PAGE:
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After running my 2012 KTM 350 EXC-F for the summer in Northern Michigan sand, I decided to replace the little screamer with some much needed low end grunt! I am an older rider, I had quit riding for 16 years due to moving out of the area, just got back into it this past summer. I used Sicass Racing street legal kit (best kit out there!), ignition switch, all plugs right into your factory connectors!
Via email, text message, or notification as you wait on our site.Ask follow up questions if you need to. Thanks David, You confirmed the location of the Pwr Steering Reservoir, but it's not low. Tory Johnson, GMA Workplace Contributor, discusses work-from-home jobs, such as JustAnswer in which verified Experts answer people’s questions.
I would (and have) recommend your site to others I was quite satisfied with the quality of the information received, the professional with whom I interacted, and the quick response time. The reason for air in the system is because the pump is sucking air because of too little oil in the transmission or an leaking O-ring between the pump and the inlet pipe. When you took the left hand side off I'm sure quite a bit of oil leaked out of the ram cylinder and if it was low in the first place this could be too low now.
I would do your best to get this back to 2000 by topping up the oil and bleeding the air but 1500 will still be good enough for decent lift of the arms if all is working on the control valve.
I would pay attention to getting the lubrication pipe set well into the side of the valve chest. The reason you will see a big drop in pressure when you switch over the valve must be due to the bypass valve still not closing off. Before you took it apart you could see the oil flow would not shut off in raise mode so you knew that the valves were the issue. It's possible that the control lever and push rod set up is never putting the spool valve in the right position so try setting the control rod first as per my previous post. If that all looks okay it may be time to try Erkki's trick of the metal rod in the bypass valve to keep it shut. I did pretty much everything you have done and set my spool valve to exactly the 104 etched. So, as a temporary measure I figured that the filter SHOULD be clean since it hasnt been doing anything anyhow, and the filter SHOULD be able to support pump operation alone.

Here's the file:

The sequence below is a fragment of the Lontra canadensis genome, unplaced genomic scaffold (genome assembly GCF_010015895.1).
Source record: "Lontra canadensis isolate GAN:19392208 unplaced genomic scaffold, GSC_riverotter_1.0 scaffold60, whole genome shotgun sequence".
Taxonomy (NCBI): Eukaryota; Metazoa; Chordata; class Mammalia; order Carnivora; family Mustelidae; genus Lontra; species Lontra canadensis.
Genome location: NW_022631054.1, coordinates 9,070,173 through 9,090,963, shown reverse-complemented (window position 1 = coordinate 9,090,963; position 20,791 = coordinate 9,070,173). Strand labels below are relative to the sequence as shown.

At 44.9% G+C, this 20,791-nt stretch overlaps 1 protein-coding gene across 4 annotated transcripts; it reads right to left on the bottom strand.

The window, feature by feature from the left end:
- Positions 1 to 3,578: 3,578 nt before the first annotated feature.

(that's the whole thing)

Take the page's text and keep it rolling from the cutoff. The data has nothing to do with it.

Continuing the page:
I really do wish I was more familiar with this thing if for nothing else I could explain myself better. Not sure this would cause the pressure drop or air issues but if you do drain it all down and replace the oil I would check the grade of oil for your geography. The oil will not give air or pressure loss issues in the hydraulic systems, as long as the oil used is not automatic transmission fluid (atf) mixed with engine oil or tractor oil universal. So today I started out by draining the fluid, and putting the existing fluid back into the original bucket for now. I popped off the filter and threw it in the trash, refilled the case with another 5 gallons of new fluid.
I fired the engine up, cracked the Cessna valve with my finger over the port an in a few moments had a solid flow of fluid. Pushed the cessna valve the other way to send fluid to the gauge and right up to to a 2200 psi spike then settled back to 2000 psi. So I hooked up to my main attachment, a Bush Hog Model 406 that weighs in at about 1700lbs. Since I was dying to see if the DB had enough to tow my bush hog, and since the brush outside my fenceline was very tall I went to cut it to try it out. With all the dirt you have found in the hydraulics, I am most sure that there is dirt in the fuel tank as well. I know the quadrant lever and selector dial causes quite a bit of confusion but you mentioned pulling the lever back in TCU mode to lift. From your description of the erratic lifting it does sound like you have dirt in the valve chest again.
It is also possible the your control rod and push rods are not right so I would select height mode and watch in the back right hand opening to see if the height push rod engages correctly on the back of the rocker lever.
When you pull back the quadrant lever the arms keep lifting until the push rod presses down on the back of the rocker lever - this then lifts the spool valve to hold mode and stops the arms lifting any more.